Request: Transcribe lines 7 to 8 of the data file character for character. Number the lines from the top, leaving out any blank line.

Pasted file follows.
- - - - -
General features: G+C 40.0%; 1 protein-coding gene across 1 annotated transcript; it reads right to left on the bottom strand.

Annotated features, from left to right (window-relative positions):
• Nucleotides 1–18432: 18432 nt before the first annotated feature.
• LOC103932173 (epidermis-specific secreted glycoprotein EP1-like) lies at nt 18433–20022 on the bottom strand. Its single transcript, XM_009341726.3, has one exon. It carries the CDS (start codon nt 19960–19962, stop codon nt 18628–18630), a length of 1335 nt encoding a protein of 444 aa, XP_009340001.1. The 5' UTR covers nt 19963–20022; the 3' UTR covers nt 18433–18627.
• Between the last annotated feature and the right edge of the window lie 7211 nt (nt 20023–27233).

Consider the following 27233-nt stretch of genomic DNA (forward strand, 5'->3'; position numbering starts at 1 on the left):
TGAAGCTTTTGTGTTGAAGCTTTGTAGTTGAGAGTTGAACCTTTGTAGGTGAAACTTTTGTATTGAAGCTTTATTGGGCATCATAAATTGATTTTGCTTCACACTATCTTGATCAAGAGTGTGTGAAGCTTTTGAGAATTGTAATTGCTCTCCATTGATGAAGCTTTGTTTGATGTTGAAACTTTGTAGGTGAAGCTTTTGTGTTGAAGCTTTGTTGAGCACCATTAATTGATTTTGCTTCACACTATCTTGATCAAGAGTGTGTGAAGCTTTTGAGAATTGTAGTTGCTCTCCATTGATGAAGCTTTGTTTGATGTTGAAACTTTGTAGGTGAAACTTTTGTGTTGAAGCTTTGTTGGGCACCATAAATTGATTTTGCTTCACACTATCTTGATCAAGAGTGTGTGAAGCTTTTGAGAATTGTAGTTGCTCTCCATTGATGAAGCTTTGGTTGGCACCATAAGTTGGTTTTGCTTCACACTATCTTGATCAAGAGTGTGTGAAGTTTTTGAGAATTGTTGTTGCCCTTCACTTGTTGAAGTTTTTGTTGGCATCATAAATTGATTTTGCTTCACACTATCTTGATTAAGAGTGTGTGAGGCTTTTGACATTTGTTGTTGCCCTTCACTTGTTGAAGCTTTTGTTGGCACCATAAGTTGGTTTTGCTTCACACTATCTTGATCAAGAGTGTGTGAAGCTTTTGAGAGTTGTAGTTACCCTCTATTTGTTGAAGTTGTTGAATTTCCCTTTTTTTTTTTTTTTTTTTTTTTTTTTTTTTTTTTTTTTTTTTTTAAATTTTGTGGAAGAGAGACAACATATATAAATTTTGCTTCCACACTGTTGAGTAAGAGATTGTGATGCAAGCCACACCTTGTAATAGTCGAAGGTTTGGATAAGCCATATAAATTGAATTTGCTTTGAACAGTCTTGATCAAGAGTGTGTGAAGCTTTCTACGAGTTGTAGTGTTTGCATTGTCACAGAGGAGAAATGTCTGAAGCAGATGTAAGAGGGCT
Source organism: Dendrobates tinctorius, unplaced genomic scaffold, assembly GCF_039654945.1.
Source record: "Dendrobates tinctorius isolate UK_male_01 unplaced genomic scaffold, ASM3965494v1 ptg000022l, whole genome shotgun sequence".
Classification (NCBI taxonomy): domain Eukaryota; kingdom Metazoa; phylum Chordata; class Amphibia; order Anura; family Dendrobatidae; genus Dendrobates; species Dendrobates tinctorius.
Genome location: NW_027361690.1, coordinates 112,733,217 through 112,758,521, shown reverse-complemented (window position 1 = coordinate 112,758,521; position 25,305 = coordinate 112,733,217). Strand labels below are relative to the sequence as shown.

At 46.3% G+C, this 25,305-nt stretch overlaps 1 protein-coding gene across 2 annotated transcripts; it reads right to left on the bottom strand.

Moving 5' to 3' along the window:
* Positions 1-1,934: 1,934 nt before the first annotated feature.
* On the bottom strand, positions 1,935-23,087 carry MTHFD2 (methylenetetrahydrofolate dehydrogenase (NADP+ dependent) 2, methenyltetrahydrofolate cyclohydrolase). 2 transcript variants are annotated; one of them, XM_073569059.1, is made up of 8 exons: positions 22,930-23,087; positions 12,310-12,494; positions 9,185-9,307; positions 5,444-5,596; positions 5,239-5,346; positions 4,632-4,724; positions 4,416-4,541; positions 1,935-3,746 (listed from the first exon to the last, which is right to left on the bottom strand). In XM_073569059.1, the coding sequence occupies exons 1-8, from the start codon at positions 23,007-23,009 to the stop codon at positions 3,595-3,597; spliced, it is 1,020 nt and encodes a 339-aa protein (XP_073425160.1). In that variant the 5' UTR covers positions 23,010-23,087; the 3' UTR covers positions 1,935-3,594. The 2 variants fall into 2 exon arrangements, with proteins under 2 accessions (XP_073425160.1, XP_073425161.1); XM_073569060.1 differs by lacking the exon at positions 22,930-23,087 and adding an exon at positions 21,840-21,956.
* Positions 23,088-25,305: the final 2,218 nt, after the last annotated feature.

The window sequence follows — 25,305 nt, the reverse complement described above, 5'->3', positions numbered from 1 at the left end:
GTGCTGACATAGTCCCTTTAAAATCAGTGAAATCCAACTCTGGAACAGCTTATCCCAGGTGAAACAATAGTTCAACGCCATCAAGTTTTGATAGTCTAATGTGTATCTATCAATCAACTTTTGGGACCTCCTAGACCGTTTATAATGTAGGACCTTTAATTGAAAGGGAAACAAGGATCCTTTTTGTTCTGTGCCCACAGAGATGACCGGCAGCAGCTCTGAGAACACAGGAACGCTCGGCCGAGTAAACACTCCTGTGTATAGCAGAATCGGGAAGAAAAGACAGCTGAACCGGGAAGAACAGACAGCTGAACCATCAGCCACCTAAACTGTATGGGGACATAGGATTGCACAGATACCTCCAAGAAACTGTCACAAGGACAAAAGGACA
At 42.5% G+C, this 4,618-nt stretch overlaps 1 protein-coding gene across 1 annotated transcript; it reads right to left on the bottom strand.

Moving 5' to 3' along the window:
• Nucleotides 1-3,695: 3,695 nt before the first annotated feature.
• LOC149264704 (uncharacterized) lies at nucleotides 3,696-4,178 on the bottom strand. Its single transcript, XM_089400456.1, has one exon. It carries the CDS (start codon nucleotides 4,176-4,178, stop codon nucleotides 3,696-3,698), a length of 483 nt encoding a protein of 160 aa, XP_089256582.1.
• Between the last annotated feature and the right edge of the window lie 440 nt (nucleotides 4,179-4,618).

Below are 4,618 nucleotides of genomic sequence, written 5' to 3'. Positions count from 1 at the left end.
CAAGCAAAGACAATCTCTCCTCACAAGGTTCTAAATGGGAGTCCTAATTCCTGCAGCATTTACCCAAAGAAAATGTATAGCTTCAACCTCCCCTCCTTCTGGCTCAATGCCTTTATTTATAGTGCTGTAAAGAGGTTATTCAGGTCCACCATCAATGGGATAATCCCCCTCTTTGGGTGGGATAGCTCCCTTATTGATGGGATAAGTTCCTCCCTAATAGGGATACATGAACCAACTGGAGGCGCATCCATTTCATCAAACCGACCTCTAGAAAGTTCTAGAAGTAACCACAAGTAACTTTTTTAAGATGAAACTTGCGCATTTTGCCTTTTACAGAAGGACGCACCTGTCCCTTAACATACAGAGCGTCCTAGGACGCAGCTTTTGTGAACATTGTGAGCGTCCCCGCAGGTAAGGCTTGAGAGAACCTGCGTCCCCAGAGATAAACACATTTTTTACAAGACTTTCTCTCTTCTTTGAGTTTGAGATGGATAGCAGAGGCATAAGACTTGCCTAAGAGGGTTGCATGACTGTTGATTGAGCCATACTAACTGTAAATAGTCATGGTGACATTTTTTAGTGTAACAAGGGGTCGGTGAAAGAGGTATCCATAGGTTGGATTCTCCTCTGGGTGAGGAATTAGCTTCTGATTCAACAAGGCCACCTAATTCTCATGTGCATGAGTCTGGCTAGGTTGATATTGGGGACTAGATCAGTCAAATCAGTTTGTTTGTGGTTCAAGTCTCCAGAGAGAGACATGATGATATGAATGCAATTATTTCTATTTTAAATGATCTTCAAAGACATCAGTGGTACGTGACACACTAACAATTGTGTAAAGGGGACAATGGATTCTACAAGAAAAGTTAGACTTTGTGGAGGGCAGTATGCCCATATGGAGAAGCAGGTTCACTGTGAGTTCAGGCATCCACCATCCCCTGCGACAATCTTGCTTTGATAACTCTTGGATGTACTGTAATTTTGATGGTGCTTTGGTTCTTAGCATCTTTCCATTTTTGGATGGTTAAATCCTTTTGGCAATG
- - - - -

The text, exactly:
TGAAGCTTTTGTGTTGAAGCTTTGTAGTTGAGAGTTGAACCTTTGTAGGTGAAACTTTTGTATTGAAGCTTTATTGGGCATCATAAATTGATTTTGCTTCACACTATCTTGATCAAGAGTGTGTGAAGCTTTTGAGAATTGTAATTGCTCTCCATTGATGAAGCTTTGTTTGATGTTGAAACTTTGTAGGTGAAGCTTTTGTGTTGAAGCTTTGTTGAGCACCATTAATTGATTTTGCTTCACACTATCTTGATCAAGAGTGTGTGAAGCTTTTGAGAATTGTAGTTGCTCTCCATTGATGAAGCTTTGTTTGATGTTGAAACTTTGTAGGTGAAACTTTTGTGTTGAAGCTTTGTTGGGCACCATAAATTGATTTTGCTTCACACTATCTTGATCAAGAGTGTGTGAAGCTTTTGAGAATTGTAGTTGCTCTCCATTGATGAAGCTTTGGTTGGCACCATAAGTTGGTTTTGCTTCACACTATCTTGATCAAGAGTGTGTGAAGTTTTTGAGAATTGTTGTTGCCCTTCACTTGTTGAAGTTTTTGTTGGCATCATAAATTGATTTTGCTTCACACTATCTTGATTAAGAGTGTGTGAGGCTTTTGACATTTGTTGTTGCCCTTCACTTGTTGAAGCTTTTGTTGGCACCATAAGTTGGTTTTGCTTCACACTATCTTGATCAAGAGTGTGTGAAGCTTTTGAGAGTTGTAGTTACCCTCTATTTGTTGAAGTTGTTGAATTTCCCTTTTTTTTTTTTTTTTTTTTTTTTTTTTTTTTTTTTTTTTTTTTTAAATTTTGTGGAAGAGAGACAACATATATAAATTTTGCTTCCACACTGTTGAGTAAGAGATTGTGATGCAAGCCACACCTTGTAATAGTCGAAGGTTTGGATAAGCCATATAAATTGAATTTGCTTTGAACAGTCTTGATCAAGAGTGTGTGAAGCTTTCTACGAGTTGTAGTGTTTGCATTGTCACAGAGGAGAAATGTCTGAAGCAGATGTAAGAGGGCT
Source organism: Dendrobates tinctorius, unplaced genomic scaffold, assembly GCF_039654945.1.